Davis with fellow bull rider J.W. Hart. Image from Professional Bull Rider.

Davis (left) with fellow bull rider J.W. Hart. Image from Professional Bull Rider.

On August 10, 1972, Jerome Davis, who would ultimately put North Carolina on the bull riding and rodeo map, was born in Colorado Springs, Colo. His father, stationed in Colorado while in the military, brought his family home to their ranch in Archdale, in Guilford County, just six months later.

Davis rode his first bull at age 11. On his fourth ride, he lasted the required eight seconds and committed himself to becoming a competitive bull rider. Davis won his first event as a freshman in high school. He was the North Carolina State High School Bull Riding Champion in 1990 and won the National Intercollegiate Rodeo Association’s Bull Riding Championship two years later.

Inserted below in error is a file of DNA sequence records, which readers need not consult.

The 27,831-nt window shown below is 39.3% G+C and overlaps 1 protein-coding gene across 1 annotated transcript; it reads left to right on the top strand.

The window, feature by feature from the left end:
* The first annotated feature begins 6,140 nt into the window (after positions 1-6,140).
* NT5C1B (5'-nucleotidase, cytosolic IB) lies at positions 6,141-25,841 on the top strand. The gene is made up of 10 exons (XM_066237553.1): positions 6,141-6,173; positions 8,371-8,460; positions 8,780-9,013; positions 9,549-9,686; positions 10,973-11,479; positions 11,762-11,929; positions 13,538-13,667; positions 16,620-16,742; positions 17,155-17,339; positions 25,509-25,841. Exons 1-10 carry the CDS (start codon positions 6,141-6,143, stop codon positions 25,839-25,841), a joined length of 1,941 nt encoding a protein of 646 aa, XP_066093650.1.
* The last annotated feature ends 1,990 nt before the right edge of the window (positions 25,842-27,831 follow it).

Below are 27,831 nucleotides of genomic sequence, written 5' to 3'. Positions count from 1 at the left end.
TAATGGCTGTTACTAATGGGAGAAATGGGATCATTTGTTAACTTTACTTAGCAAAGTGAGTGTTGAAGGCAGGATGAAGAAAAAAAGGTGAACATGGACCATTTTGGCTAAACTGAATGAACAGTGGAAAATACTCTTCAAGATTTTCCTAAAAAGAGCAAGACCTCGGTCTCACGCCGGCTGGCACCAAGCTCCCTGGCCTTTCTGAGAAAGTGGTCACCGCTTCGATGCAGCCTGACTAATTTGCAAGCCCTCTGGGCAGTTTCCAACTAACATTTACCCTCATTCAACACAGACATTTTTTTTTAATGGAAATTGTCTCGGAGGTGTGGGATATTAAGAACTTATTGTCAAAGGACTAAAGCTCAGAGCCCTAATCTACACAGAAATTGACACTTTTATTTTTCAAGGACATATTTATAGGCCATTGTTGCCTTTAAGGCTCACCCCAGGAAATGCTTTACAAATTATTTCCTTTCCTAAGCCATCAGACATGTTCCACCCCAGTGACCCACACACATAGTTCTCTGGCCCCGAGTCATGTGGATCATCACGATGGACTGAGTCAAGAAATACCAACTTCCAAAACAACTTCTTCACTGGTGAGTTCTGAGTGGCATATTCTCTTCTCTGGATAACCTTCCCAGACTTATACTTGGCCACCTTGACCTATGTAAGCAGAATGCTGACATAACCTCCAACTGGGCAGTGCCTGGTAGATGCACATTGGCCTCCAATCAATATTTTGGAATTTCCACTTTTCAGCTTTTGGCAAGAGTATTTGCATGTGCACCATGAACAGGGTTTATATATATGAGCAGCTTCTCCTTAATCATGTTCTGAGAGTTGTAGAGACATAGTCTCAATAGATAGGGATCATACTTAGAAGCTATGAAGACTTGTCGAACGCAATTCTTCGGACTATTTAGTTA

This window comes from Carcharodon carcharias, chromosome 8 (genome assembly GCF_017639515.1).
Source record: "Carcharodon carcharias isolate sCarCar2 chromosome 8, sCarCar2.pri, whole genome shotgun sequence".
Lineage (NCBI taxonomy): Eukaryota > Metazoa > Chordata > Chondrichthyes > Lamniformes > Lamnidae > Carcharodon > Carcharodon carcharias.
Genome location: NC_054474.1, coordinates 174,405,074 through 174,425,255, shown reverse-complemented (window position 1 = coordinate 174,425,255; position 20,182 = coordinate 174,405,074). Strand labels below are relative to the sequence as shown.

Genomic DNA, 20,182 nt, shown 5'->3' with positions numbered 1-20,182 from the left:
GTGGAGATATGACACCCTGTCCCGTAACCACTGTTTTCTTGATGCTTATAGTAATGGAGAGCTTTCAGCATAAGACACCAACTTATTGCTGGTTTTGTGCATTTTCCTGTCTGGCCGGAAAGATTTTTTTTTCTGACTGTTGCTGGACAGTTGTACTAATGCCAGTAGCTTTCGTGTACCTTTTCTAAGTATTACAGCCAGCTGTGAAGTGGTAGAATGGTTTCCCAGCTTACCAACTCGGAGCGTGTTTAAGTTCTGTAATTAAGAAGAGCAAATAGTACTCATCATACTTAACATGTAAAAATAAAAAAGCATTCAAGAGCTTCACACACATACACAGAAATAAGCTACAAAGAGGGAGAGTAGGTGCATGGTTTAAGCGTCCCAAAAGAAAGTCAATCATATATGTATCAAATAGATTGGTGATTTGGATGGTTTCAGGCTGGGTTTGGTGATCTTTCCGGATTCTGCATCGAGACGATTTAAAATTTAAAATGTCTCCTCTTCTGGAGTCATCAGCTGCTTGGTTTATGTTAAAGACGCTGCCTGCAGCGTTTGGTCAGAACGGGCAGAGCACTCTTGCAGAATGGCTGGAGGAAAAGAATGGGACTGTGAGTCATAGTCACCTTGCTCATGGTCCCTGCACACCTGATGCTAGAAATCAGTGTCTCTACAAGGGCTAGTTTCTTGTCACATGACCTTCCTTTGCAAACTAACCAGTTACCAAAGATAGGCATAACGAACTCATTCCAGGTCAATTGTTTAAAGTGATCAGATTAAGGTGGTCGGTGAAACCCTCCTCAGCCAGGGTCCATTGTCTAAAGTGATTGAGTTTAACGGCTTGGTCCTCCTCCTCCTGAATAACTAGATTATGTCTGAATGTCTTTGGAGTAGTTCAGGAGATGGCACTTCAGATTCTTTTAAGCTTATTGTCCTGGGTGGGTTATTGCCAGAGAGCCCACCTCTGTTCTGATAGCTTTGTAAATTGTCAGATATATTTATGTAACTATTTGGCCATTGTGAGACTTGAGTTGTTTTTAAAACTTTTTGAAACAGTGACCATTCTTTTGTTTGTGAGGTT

In 1992, he joined the Professional Rodeo Cowboys Association (PRCA), a dream only a few cowboys experience.

Davis had a stellar career on the bull riding circuit. He earned a World Championship in 1995 and was elected to the Professional Bull Riders Ring of Honor in 1998. His career ended in March 1998, in Fort Worth, Texas, when he was paralyzed from the chest down after being thrown from a bull.

Davis returned home to Archdale and continues to run the Davis Ranch and his bucking bull and rodeo business.

Read more about sport in North Carolina on NCpedia

For more about North Carolina’s history, arts, nature and culture, visit DNCR online. To receive these updates automatically each day, make sure you subscribe by email using the box on the right, and follow us on Facebook and Twitter.

Bearded Lady, Featured in Freaks, at Circuses

Barnwell in the 1932 film Freaks.

Barnell in the 1932 film Freaks.